Author: Matt Pearson
Publisher: Manning, 2011
Aimed at: Programmers and artists
Pros: Some nice ideas attractively illustrated
Cons: Makes programming seem difficult
Reviewed by: David Conrad
This is not an easy book to review and it presumably wasn't an easy book to write. The idea is that artists should get technical and produce art that is based on software and occasionally some hardware. This is a really great idea but, and I say this with all due respect, artists are a difficult bunch to teach technology to. The reason is that you don't opt to be an artist if you are a techie - well not often at any rate. So your potential audience are going to be leaning in the direction of, if not quite the technophobe, at least the techno-doubter.
This book attempts to capture its audience by being on their side - an artist who just happens to program. The opening extended preface is full of friendly chat and examples. It is basically encouragement and warnings about what to expect.The first chapter attempts to get started on the programming of generative art but there is still a lot of convincing going on. You might be taken aback by the picture of the ZX Spectrum on page 10 - surely we can't be going back to old block graphics? No it is just the machine that the author learned to program on. Personally I would have chosen to keep such information to myself in fear of endangering my street cred.
Chapter 2 introduces the language to be used, i.e. Processing. This is supposed to be a language that is suited for use by artists but to me it seems very unfriendly and so similar to C, C++ or any block structured language that you might as well use almost anything. The tutorial tells you how to download Processing and how to get your fist program running - a simple graphics program. The problem is that in an effort not to look like a step-by-step guide the author simply makes it more difficult to get started. This is not the best getting started I have encountered. Before long we are well into the technology with jargon such as byte, string and char floating about. Then before you have had time to absorb any of the principles of programming straight into animation and the animation loop. On to operators, while loops, for loops and if statements. This is vary fast paced and all in chapter 1 remember.
Chapter 3 moves on to consider randomness and its near relation noise - two strong components of computer generated art.This is all good stuff and as long as you do manage the technical skills to understand it great fun. However, you had better not be a mathphobe because there are a lot of sines and cosines in the discussion. If you can't handle it by this point then my advice is to give up and buy some oil paints or water colors.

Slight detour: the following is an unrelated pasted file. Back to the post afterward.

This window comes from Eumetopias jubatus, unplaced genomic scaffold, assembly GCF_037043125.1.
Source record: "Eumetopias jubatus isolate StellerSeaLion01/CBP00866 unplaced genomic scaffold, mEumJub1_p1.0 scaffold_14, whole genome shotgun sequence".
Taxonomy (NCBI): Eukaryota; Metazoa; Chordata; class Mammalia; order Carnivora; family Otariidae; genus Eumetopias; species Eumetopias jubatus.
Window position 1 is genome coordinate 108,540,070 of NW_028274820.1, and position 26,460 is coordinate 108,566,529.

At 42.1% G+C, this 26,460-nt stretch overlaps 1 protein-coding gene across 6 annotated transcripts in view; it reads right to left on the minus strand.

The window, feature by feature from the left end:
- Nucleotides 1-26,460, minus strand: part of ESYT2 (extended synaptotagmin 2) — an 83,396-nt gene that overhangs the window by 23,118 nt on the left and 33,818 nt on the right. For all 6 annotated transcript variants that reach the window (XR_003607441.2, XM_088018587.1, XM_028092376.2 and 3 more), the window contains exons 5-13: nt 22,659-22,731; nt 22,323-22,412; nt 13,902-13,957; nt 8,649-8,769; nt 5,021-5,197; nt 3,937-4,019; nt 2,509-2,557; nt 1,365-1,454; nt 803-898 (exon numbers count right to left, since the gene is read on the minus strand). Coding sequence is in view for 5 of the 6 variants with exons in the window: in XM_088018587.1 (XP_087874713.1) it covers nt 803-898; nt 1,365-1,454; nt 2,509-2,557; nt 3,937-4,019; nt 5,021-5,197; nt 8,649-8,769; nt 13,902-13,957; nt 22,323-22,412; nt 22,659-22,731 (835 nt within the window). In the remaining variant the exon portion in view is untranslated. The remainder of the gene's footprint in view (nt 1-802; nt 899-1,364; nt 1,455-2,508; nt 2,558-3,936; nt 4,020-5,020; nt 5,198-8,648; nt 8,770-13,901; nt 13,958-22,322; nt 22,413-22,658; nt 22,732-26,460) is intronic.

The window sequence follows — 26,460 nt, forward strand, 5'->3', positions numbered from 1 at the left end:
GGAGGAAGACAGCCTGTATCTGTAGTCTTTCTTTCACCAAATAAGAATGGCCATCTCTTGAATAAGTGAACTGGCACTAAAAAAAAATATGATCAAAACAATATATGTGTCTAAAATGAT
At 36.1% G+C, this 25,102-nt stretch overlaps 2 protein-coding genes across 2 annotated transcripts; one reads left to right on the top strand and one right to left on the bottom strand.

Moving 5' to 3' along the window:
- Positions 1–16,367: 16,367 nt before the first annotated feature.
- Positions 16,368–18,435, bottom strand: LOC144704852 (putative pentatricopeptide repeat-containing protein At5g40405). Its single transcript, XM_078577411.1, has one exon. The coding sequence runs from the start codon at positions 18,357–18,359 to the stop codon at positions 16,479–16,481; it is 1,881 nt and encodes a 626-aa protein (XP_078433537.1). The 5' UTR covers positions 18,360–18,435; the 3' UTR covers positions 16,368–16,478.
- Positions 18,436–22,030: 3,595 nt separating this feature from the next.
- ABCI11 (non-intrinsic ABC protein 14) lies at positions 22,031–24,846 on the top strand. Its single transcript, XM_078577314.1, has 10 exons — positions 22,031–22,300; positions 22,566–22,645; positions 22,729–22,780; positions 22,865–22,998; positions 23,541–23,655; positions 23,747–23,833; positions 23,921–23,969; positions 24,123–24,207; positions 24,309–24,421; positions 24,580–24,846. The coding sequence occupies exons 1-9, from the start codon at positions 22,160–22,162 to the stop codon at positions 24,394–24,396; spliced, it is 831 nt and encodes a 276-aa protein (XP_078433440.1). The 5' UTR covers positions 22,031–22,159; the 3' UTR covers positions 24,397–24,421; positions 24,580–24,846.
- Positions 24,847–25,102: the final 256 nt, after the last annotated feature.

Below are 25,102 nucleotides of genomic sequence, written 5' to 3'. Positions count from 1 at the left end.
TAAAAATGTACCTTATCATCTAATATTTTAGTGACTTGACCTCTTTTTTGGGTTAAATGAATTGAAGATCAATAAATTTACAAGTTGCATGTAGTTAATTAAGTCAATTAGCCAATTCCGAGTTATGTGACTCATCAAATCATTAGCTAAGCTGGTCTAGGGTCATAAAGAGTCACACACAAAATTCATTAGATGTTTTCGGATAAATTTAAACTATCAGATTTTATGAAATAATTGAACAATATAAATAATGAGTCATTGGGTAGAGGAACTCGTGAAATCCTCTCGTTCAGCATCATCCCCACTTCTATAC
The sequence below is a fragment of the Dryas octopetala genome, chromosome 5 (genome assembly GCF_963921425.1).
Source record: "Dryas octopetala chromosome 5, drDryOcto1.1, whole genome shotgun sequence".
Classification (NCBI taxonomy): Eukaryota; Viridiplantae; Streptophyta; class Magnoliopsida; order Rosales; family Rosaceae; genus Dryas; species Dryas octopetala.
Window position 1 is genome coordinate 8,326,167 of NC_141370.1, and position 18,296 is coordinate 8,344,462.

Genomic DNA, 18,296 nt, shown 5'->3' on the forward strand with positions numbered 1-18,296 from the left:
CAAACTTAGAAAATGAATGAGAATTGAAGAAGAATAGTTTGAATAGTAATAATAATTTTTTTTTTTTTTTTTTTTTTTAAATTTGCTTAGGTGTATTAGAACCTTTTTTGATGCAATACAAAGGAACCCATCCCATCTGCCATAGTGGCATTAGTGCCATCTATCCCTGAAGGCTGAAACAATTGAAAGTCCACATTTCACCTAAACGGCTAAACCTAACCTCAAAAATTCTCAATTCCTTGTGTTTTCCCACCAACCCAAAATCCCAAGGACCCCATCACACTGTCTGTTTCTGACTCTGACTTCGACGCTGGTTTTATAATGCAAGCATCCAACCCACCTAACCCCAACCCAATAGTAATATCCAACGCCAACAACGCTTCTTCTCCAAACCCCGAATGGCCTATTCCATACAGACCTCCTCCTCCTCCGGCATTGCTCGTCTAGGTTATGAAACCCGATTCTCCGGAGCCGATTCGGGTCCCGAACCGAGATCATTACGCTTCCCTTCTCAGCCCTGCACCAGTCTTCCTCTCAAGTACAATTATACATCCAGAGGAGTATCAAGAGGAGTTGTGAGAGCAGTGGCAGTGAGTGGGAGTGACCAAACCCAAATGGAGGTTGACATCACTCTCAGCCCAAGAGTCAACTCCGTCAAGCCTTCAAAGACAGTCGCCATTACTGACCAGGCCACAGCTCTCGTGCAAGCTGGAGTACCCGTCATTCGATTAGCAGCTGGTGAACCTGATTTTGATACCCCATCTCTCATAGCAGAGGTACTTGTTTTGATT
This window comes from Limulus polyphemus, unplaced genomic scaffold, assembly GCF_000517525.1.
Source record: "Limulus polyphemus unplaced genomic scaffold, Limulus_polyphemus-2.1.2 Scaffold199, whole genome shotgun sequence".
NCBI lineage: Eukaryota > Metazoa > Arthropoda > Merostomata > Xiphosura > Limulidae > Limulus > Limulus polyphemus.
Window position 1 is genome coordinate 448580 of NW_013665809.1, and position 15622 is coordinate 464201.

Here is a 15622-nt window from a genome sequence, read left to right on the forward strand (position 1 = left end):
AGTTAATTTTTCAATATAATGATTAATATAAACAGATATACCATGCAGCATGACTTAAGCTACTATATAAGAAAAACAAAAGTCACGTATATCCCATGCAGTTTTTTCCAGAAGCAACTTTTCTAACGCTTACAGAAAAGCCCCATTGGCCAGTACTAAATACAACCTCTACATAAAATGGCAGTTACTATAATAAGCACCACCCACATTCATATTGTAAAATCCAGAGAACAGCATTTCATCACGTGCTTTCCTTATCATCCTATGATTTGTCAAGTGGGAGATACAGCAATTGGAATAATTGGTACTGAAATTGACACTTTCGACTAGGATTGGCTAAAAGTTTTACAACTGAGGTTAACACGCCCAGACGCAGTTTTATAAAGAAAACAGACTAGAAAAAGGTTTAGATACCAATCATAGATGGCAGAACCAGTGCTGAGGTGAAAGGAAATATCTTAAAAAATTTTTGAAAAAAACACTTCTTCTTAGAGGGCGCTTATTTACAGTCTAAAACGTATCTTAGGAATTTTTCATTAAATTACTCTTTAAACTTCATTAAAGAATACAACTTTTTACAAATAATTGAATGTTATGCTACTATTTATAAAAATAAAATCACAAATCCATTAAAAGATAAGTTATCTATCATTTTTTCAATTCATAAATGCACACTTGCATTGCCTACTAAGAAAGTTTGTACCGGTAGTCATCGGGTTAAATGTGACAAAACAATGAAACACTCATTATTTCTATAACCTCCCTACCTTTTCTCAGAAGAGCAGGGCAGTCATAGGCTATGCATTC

Chapter 4 pushes on into the undergrowth of trigonometry - hated by school children (and most artists) but key to doing almost anything in creative graphics. The book does a reasonable job of making it seem simple and at last we are starting to see some results that actually look like art. If you have indeed survived to this point you might just be getting excited. Chapter 5 moves into the third dimension and its mostly about using OpenGL, If you found the earlier chapters tough this one will certainly finish you off but it really doesn't go very far.
Chapter 6 starts a new area for the book - complexity. This is a very trendy area and many of the effects are very simple to program but they sit on top of a lot of very deep maths. Chapter 6 is specifically on emergence - that strange phenomenon where something complex and different seems to be produced by simple behaviours or rules. Here we encounter flocking and boids in particular and then for some reason we detour into object oriented programming. Flocking behaviour and its connection to emergence is treated in a few pages.
Chapter 7 deals with cellular automata - a rich sources of pattern and structure but the chapter is mostly about Life followed by some smaller examples - Vichniac Vote, Brian's Brain and Waves. Shame there isn't anything on 1D cellular automata. Chapter 8 is on fractals and I don't have to explain the sort of images that these mathematical sets produce. Unfortunately the book doesn't get vary far - fractal trees and a case study on fractal pentagons. Not the book's fault - the subject of fractals is very mathematical.
It is very difficult to say how successful this book is. If you are a programmer and want to look at ways of creating "artistic" graphics then it's not at all bad. If you are an artist wanting to extend your medium into computer art then it all depends on how good you are at mastering the technology. This book may look as if it is oriented towards your needs but because of this it makes the explanations all the more difficult. My advice would be to take the seemingly more unattractive path of actually getting a book on programming. With luck and the right book you will master the technology all the faster. Then return to this book and pretend that it's the art that taught you to be a code poet.
The bottom line is that if this book puts you off programming then don't think that it is you at fault - there are easier ways to learn. On the other hand this book does have some nice ideas even if it doesn't go far enough in most cases. It might just inspire you to buy that programming book and in which case - it all ends well...